The Germ of Justice
University of Oxford - Faculty of Law; Queen's University - Faculty of Law
October 2, 2010
Oxford Legal Studies Research Paper No. 60/2010
This paper addresses the perennial question of the relationship between law and justice. HLA Hart argued that ‘we have, in the bare notion of applying a general rule of law, the germ, at least, of justice.’ If true, this establishes a necessary connection between law and morality. hat is no objection, for the so-called ‘separability thesis’ is anyway false. But the ‘germ-of-justice’ thesis is also false. Justice is a matter of the correct allocation of benefits and burdens among people.
Contrary to what Hart and others think, there is not necessarily any injustice in failing to apply a valid legal rule, not even an ‘administrative’ injustice. It is readily conceded that ‘formal justice’ is not enough in law, that we also need ‘substantive justice.’ This too is a mistake. Formal justice is not insufficient; it is incoherent - all justice is substantive. Might constant rule-application do justice by promoting impartiality? Not necessarily. It depends on the content of the rules and on the nature of the of the adjudicator’s prejudices. There is nonetheless a weak connection between law and justice. Every legal system has courts whose job it is to aim at justice: they must decide not only whether plaintiff deserves a remedy, or whether the prosecution is entitled to a conviction, but also whether these should be ordered in the face of a claim to the contrary. Courts have an allocative job to do. This does not show that they must achieve justice, or even a minimum of justice. Nor does it show that justice is the first virtue of legal institutions. The connection between law and justice is real, but modest. Justice is a necessary aim of a necessary legal institution.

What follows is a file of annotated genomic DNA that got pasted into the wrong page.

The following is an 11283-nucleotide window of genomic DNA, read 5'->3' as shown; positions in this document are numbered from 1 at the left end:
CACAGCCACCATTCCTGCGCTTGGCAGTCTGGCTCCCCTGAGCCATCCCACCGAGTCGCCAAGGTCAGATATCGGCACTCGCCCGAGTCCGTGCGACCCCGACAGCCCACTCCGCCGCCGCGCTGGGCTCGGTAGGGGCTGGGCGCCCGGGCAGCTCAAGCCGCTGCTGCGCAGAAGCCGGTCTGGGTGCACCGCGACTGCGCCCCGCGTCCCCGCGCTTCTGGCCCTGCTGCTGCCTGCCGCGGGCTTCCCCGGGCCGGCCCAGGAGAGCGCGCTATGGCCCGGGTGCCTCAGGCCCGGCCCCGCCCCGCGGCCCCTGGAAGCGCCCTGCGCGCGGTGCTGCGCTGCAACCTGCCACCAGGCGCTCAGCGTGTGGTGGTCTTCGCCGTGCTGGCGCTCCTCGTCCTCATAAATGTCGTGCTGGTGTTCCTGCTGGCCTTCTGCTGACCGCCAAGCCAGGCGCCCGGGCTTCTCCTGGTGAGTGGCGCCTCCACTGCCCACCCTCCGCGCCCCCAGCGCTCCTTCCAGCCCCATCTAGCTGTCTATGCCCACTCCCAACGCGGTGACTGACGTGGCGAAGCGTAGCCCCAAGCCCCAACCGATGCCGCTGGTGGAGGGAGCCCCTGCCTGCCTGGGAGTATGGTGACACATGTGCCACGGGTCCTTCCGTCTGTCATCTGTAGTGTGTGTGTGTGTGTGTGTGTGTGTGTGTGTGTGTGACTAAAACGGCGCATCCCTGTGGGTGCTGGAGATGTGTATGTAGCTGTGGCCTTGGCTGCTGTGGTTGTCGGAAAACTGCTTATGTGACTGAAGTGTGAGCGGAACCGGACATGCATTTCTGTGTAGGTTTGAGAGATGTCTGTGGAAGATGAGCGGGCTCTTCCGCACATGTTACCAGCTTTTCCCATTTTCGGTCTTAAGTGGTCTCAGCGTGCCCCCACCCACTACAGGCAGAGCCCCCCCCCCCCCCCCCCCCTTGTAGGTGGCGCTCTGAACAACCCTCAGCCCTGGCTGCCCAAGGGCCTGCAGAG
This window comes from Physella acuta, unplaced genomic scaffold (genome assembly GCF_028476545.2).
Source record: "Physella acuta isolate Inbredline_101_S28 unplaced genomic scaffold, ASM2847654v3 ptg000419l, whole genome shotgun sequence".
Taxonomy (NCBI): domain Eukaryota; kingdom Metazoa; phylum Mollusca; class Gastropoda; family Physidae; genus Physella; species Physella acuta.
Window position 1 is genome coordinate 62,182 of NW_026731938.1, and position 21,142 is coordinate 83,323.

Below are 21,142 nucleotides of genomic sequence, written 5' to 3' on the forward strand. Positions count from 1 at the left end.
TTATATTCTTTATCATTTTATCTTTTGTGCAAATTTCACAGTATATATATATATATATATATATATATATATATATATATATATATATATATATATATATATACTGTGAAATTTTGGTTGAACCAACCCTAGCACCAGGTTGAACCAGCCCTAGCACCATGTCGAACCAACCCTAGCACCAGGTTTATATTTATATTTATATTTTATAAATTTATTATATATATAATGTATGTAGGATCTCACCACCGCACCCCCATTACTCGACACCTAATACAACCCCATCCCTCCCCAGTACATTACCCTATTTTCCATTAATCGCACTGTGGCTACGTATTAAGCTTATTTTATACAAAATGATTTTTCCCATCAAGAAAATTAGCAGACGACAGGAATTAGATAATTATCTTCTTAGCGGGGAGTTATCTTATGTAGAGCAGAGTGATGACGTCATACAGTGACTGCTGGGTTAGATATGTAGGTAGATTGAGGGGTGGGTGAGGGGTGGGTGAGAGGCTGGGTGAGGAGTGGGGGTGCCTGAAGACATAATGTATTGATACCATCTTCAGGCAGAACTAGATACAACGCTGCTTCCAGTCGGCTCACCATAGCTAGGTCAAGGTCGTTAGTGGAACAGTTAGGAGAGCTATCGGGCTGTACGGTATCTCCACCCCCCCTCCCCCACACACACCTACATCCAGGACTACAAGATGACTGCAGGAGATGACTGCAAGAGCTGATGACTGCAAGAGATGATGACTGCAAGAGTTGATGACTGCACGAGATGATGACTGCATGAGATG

Number of Pages in PDF File: 21
Keywords: Justice, Formal Justice, Administrative Justice, Legal Positivism, HLA Hart, Hans Kelsen, John Gardner, Rules, Impartiality
Date posted: November 6, 2010
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